1917 is a master class without a doubt. Sam Mendes has made a movie that will make you wonder how on earth they managed to execute that. When I knew about the technical achievements of this movie, a part of me feared whether the “single-shot” approach would affect the emotional depth of the content. But the exciting part about the movie is that this treatment feels like the most honest way to depict a story like this.
The story is set in the year 1917 and the British army is at war against the Germans. The British army was planning an attack on the retreating German army. But the Aerial Intelligence of the army found that it was a tactical approach of the Germans to trap them. Two young soldiers, Blake and Schofield were asked to take this important message to the second battalion of the Devonshire Regiment. Their journey to convey that message is the plot of 1917.
This is a story that is perfect for a medium like cinema. Because there are no chapters of a story happening here that one can narrate verbally. The content has ample scope to utilize the visual language of cinema and along with someone like Roger Deakins, Sam Mendes has delivered such an emphatic creation that will blow your mind. The whole thing in the movie happens in a span of a few hours and that justifies this single-shot vision of Mendes as a necessity rather than a gimmick. The breathtaking feel one gets to experience while watching this movie is mainly because of this visual language. And they have placed enough moments in the movie that shows the dark side of the idea of war from the perspective of soldiers.
Sam Mendes knows how to keep the viewer interested in the movie. The gory visuals of these two soldiers walking through the scattered decayed dead bodies of fellow soldiers are heartbreaking to watch. The brutally honest depiction of those visuals and the way we get to see the presence and absence of humanity makes it a hard-hitting political film that stands against the idea of war. There are no jingoistic rhetoric happening here and that scene you see in the trailer towards the end, where Schofield is running to get to a point is the high of this movie and you will be holding your breath for a minimum of 15 seconds. Roger Deakins and the team have done meticulous planning in creating that illusion of a single shot movie and beyond the technicalities of that, he makes sure that the minimally verbal movie communicates to the viewer about the depth of the situation. With the help of visual effects, they have presented the events with authenticity. There are no long silences in the movie when you look at the background score. But Thomas Newman keeps it minimal at many places and gradually increases and decreases it according to the emotional state of the movie. Iconic editor Lee Smith has been credited with the editing credits of this movie and I would really love to know how he helped Deakins and Mendes with the pacing of the visuals when the behind the scenes details come out. The production design is terrific and the visual effects were also great.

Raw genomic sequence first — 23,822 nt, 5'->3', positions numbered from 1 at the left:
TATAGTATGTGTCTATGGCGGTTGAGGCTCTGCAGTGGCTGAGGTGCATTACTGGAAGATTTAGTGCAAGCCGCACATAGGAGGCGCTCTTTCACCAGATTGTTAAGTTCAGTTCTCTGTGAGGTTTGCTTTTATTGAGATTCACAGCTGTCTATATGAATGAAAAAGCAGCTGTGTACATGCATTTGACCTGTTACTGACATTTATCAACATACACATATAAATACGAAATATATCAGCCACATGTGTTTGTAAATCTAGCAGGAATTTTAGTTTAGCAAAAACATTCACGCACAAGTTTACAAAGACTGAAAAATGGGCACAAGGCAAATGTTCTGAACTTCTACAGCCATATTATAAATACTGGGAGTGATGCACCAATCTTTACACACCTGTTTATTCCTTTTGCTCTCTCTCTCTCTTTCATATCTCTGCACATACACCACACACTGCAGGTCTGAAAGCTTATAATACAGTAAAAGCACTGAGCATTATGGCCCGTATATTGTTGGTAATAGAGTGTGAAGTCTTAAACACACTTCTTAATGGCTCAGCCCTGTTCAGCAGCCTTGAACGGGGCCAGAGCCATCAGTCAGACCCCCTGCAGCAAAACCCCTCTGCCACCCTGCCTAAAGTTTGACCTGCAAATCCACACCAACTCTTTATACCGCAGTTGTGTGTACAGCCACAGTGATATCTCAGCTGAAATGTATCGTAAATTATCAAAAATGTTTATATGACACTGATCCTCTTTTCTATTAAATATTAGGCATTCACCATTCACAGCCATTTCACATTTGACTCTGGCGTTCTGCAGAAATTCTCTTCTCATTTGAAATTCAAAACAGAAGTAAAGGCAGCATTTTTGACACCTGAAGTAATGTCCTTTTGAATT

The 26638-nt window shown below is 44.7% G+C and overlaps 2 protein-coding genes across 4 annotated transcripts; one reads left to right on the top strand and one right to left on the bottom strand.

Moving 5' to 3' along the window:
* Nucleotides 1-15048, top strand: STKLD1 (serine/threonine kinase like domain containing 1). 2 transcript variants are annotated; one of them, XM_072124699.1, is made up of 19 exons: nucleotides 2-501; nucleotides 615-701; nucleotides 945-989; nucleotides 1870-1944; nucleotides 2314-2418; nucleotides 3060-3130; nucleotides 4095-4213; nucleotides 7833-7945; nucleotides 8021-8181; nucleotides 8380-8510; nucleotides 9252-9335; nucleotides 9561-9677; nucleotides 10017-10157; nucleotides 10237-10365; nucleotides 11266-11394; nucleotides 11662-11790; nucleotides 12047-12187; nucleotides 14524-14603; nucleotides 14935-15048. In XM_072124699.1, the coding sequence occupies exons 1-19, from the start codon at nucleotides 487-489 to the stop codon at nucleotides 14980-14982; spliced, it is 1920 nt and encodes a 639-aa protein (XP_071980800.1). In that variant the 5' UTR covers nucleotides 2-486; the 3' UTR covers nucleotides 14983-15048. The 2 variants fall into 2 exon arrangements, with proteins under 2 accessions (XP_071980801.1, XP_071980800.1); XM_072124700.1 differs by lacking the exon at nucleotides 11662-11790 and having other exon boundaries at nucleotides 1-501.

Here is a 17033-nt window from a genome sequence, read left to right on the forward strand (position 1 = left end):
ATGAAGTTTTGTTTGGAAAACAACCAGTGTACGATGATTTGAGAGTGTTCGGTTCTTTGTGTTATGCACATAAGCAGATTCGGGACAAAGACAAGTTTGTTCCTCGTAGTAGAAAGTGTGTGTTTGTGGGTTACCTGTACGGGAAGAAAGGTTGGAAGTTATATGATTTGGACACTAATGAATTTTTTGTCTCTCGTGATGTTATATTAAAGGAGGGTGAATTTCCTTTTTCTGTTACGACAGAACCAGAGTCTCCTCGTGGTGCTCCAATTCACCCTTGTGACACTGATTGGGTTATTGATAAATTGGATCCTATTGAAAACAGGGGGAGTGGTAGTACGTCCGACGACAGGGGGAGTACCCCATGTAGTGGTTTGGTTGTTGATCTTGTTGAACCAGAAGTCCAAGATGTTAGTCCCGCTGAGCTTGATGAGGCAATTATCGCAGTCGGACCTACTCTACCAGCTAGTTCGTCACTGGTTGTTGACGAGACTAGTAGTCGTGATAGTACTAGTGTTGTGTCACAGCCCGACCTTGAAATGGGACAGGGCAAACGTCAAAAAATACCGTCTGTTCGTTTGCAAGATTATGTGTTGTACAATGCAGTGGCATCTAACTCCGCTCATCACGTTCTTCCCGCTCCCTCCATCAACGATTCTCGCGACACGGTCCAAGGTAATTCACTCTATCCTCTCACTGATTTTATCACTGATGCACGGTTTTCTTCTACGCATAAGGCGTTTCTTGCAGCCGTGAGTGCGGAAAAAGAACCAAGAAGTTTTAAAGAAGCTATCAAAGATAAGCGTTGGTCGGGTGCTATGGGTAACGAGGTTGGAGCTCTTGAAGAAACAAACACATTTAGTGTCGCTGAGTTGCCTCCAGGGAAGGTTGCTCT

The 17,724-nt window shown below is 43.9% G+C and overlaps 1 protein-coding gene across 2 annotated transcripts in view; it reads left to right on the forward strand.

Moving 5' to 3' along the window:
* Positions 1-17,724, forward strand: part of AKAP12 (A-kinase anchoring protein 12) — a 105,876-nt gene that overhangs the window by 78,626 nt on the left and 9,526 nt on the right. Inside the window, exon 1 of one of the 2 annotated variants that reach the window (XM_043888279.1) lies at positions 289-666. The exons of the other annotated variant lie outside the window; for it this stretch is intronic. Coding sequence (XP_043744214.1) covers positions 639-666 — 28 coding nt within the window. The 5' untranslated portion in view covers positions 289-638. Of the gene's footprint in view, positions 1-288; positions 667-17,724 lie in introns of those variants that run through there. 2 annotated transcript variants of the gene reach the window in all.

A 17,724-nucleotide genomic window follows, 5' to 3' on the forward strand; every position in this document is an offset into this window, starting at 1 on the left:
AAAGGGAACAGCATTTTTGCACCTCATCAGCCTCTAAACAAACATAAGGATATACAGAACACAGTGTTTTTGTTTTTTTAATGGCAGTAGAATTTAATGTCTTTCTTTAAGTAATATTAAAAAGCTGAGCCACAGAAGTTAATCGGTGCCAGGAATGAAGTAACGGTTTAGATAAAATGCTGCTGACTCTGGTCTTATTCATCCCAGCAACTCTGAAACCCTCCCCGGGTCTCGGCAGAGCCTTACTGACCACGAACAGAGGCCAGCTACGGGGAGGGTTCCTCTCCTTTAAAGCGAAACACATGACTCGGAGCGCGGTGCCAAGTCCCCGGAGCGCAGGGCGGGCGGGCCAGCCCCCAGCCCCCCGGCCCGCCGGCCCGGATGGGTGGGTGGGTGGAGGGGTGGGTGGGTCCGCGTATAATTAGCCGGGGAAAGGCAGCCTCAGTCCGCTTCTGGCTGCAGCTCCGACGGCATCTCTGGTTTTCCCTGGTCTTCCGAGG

George MacKay as Lance Corporal Will Schofield is extremely earnest and he manages to portray the journey of this character very effectively. Towards the climax when he sits calmly under the tree after doing all that running, crying and screaming, we will automatically think about what all just happened with him in the last few hours. The next major character in the movie is Tom Blake played convincingly by Dean-Charles Chapman. Mark Strong, Collin Firth, and Benedict Cumberbatch are also there in small yet relevant characters.
1917 is a deeply affecting war drama that shows the catastrophic side of a war. 1917 is also a display of meticulous filmmaking with mind-boggling visuals and scale. This is one movie where you can rave about almost every department in the movie for the quality they have maintained to create such a fabulous cinema.
This is one movie where you can rave about almost every department in the movie for the quality they have maintained to create such a fabulous cinema.
Green: Recommended Content
Orange: The In-Between Ones
Red: Not Recommended